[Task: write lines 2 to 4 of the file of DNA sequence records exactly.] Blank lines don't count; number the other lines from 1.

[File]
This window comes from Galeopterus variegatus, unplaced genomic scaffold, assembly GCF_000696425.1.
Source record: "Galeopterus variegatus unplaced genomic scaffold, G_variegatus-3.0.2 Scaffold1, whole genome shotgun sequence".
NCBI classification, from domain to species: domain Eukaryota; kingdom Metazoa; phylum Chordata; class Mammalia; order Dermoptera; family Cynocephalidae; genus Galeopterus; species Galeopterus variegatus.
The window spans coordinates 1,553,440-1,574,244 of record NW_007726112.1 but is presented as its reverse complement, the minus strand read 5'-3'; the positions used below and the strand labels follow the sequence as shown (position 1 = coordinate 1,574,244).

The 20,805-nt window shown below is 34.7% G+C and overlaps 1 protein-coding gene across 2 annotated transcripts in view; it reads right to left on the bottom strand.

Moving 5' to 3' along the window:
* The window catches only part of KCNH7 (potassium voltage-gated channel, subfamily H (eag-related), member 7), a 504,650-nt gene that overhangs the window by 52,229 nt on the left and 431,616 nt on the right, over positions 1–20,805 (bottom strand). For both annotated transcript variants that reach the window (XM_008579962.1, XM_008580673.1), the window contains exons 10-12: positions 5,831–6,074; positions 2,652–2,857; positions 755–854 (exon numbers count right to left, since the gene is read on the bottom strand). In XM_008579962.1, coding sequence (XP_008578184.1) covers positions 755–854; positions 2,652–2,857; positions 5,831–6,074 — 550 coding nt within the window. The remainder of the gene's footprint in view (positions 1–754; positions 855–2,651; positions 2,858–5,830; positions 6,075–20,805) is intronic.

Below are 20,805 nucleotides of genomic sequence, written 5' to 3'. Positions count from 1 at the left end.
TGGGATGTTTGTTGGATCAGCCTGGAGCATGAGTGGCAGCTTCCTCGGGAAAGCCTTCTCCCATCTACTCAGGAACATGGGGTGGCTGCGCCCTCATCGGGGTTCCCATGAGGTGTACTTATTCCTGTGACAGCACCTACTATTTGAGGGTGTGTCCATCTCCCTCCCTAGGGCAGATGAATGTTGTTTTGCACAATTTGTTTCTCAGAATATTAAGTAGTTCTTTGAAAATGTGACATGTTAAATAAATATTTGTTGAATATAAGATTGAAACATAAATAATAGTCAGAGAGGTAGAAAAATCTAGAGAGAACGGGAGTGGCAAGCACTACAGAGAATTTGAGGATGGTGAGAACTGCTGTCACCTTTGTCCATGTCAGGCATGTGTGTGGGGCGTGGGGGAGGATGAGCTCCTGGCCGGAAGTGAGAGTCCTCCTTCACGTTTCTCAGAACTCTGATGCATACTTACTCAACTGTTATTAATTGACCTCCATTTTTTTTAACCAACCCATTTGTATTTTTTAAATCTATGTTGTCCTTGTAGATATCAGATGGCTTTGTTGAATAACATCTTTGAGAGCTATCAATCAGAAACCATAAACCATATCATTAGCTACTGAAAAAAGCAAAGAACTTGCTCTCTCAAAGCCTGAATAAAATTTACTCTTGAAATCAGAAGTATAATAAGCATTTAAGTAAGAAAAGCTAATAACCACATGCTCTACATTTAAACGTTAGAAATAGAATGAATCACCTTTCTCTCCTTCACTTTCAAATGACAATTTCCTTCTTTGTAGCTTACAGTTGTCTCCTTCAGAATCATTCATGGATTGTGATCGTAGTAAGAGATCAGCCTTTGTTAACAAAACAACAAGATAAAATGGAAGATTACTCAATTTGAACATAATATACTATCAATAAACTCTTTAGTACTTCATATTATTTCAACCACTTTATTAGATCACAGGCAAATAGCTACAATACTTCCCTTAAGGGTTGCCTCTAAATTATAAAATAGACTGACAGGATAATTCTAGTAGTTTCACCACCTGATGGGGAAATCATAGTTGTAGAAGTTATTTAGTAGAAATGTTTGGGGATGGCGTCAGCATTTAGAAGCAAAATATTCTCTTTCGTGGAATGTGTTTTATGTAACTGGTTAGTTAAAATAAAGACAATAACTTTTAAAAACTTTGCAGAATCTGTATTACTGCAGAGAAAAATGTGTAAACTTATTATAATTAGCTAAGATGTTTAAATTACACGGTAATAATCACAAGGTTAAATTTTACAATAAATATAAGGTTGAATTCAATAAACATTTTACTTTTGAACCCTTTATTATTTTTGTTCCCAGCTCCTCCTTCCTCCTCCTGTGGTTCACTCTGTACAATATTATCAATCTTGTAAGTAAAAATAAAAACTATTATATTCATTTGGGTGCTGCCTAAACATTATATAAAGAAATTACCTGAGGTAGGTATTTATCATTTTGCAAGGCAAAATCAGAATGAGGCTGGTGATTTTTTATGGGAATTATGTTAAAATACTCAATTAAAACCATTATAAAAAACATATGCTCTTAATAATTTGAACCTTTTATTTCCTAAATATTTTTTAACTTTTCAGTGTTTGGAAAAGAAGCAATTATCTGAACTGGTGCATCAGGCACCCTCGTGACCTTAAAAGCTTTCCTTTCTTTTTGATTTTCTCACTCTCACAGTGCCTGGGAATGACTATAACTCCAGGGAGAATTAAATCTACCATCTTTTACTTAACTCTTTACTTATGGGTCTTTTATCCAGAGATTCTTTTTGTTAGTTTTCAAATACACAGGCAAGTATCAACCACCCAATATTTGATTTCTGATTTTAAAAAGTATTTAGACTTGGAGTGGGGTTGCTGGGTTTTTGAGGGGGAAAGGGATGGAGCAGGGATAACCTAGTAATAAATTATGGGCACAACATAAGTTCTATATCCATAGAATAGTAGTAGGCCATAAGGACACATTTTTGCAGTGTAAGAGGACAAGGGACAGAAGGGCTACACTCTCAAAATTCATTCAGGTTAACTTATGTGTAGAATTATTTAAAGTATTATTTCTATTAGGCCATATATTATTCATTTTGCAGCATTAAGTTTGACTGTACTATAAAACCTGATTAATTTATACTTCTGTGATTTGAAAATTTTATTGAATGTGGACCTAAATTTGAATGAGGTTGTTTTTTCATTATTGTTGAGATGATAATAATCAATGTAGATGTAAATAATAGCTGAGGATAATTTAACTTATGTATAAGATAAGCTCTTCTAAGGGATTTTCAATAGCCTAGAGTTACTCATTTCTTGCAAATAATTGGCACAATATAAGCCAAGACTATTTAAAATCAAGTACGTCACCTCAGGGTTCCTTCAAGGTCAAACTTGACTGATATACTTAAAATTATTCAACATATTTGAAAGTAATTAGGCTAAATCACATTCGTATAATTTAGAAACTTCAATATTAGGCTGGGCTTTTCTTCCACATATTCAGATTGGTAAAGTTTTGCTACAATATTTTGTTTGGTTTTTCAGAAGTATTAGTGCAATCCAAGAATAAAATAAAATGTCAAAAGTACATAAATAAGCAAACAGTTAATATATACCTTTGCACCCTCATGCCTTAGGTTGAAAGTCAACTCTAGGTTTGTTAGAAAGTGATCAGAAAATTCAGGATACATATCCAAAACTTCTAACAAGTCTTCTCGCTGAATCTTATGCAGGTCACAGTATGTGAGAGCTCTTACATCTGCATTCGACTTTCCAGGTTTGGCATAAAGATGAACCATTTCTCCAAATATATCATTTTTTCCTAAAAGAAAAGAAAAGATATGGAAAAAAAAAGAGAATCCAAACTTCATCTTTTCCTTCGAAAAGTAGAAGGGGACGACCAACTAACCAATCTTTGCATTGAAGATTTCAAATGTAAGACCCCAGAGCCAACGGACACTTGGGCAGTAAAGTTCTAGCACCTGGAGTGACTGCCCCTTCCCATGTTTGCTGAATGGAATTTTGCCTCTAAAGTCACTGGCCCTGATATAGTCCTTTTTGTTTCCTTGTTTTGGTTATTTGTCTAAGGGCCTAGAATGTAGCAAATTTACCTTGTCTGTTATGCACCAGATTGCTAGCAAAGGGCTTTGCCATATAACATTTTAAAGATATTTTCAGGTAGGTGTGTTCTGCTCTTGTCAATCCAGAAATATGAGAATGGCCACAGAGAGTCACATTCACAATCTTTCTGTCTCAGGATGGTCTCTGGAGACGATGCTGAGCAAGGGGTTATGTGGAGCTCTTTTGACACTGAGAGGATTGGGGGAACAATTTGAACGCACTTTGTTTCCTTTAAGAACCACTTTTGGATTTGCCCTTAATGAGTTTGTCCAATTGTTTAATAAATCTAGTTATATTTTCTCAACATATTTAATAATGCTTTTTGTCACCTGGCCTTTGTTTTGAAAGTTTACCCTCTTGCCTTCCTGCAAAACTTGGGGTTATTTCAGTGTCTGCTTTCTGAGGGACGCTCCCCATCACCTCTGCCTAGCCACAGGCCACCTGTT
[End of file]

Source record: "Galeopterus variegatus unplaced genomic scaffold, G_variegatus-3.0.2 Scaffold1, whole genome shotgun sequence".
NCBI classification, from domain to species: domain Eukaryota; kingdom Metazoa; phylum Chordata; class Mammalia; order Dermoptera; family Cynocephalidae; genus Galeopterus; species Galeopterus variegatus.
The window spans coordinates 1,553,440-1,574,244 of record NW_007726112.1 but is presented as its reverse complement, the minus strand read 5'-3'; the positions used below and the strand labels follow the sequence as shown (position 1 = coordinate 1,574,244).